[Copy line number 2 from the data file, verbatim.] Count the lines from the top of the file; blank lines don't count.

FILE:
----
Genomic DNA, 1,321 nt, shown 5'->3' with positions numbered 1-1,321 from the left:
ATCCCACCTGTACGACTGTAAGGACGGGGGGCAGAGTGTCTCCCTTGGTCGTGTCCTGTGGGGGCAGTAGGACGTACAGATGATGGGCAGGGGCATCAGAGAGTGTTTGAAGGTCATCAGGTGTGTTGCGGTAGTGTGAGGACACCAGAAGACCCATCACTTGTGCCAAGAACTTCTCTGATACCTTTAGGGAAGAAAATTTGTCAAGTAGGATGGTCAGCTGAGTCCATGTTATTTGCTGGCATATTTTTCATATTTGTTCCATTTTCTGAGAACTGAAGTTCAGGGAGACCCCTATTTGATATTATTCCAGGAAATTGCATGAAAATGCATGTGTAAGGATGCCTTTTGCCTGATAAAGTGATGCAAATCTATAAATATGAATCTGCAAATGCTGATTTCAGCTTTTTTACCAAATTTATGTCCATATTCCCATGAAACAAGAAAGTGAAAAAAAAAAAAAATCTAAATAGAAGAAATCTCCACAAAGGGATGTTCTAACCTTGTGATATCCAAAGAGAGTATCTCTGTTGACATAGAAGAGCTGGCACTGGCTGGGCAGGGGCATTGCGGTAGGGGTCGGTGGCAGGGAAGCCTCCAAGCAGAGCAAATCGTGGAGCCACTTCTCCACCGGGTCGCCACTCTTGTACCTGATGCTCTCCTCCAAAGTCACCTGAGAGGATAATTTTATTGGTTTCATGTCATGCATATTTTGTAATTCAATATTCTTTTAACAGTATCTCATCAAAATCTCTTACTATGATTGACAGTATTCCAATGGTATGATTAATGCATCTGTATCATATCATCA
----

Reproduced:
ATCCCACCTGTACGACTGTAAGGACGGGGGGCAGAGTGTCTCCCTTGGTCGTGTCCTGTGGGGGCAGTAGGACGTACAGATGATGGGCAGGGGCATCAGAGAGTGTTTGAAGGTCATCAGGTGTGTTGCGGTAGTGTGAGGACACCAGAAGACCCATCACTTGTGCCAAGAACTTCTCTGATACCTTTAGGGAAGAAAATTTGTCAAGTAGGATGGTCAGCTGAGTCCATGTTATTTGCTGGCATATTTTTCATATTTGTTCCATTTTCTGAGAACTGAAGTTCAGGGAGACCCCTATTTGATATTATTCCAGGAAATTGCATGAAAATGCATGTGTAAGGATGCCTTTTGCCTGATAAAGTGATGCAAATCTATAAATATGAATCTGCAAATGCTGATTTCAGCTTTTTTACCAAATTTATGTCCATATTCCCATGAAACAAGAAAGTGAAAAAAAAAAAAAATCTAAATAGAAGAAATCTCCACAAAGGGATGTTCTAACCTTGTGATATCCAAAGAGAGTATCTCTGTTGACATAGAAGAGCTGGCACTGGCTGGGCAGGGGCATTGCGGTAGGGGTCGGTGGCAGGGAAGCCTCCAAGCAGAGCAAATCGTGGAGCCACTTCTCCACCGGGTCGCCACTCTTGTACCTGATGCTCTCCTCCAAAGTCACCTGAGAGGATAATTTTATTGGTTTCATGTCATGCATATTTTGTAATTCAATATTCTTTTAACAGTATCTCATCAAAATCTCTTACTATGATTGACAGTATTCCAATGGTATGATTAATGCATCTGTATCATATCATCA